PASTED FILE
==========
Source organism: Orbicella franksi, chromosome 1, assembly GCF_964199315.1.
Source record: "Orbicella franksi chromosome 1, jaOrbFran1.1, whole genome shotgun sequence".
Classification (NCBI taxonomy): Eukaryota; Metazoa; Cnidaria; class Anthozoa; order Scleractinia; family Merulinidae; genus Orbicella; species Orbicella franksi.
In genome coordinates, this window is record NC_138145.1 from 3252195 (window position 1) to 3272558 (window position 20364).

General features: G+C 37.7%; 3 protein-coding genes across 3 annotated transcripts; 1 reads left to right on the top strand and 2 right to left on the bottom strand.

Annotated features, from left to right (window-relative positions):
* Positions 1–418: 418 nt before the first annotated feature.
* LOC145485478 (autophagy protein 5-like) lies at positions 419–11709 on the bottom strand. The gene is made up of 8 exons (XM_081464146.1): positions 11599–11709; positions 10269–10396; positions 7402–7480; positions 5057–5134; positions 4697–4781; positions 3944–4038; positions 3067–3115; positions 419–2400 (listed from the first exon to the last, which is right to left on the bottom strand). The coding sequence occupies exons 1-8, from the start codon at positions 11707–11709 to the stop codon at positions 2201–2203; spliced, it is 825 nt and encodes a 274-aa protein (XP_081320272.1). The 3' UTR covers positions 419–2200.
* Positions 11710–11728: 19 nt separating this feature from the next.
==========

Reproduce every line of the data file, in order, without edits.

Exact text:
Source organism: Orbicella franksi, chromosome 1, assembly GCF_964199315.1.
Source record: "Orbicella franksi chromosome 1, jaOrbFran1.1, whole genome shotgun sequence".
Classification (NCBI taxonomy): Eukaryota; Metazoa; Cnidaria; class Anthozoa; order Scleractinia; family Merulinidae; genus Orbicella; species Orbicella franksi.
In genome coordinates, this window is record NC_138145.1 from 3252195 (window position 1) to 3272558 (window position 20364).

General features: G+C 37.7%; 3 protein-coding genes across 3 annotated transcripts; 1 reads left to right on the top strand and 2 right to left on the bottom strand.

Annotated features, from left to right (window-relative positions):
* Positions 1–418: 418 nt before the first annotated feature.
* LOC145485478 (autophagy protein 5-like) lies at positions 419–11709 on the bottom strand. The gene is made up of 8 exons (XM_081464146.1): positions 11599–11709; positions 10269–10396; positions 7402–7480; positions 5057–5134; positions 4697–4781; positions 3944–4038; positions 3067–3115; positions 419–2400 (listed from the first exon to the last, which is right to left on the bottom strand). The coding sequence occupies exons 1-8, from the start codon at positions 11707–11709 to the stop codon at positions 2201–2203; spliced, it is 825 nt and encodes a 274-aa protein (XP_081320272.1). The 3' UTR covers positions 419–2200.
* Positions 11710–11728: 19 nt separating this feature from the next.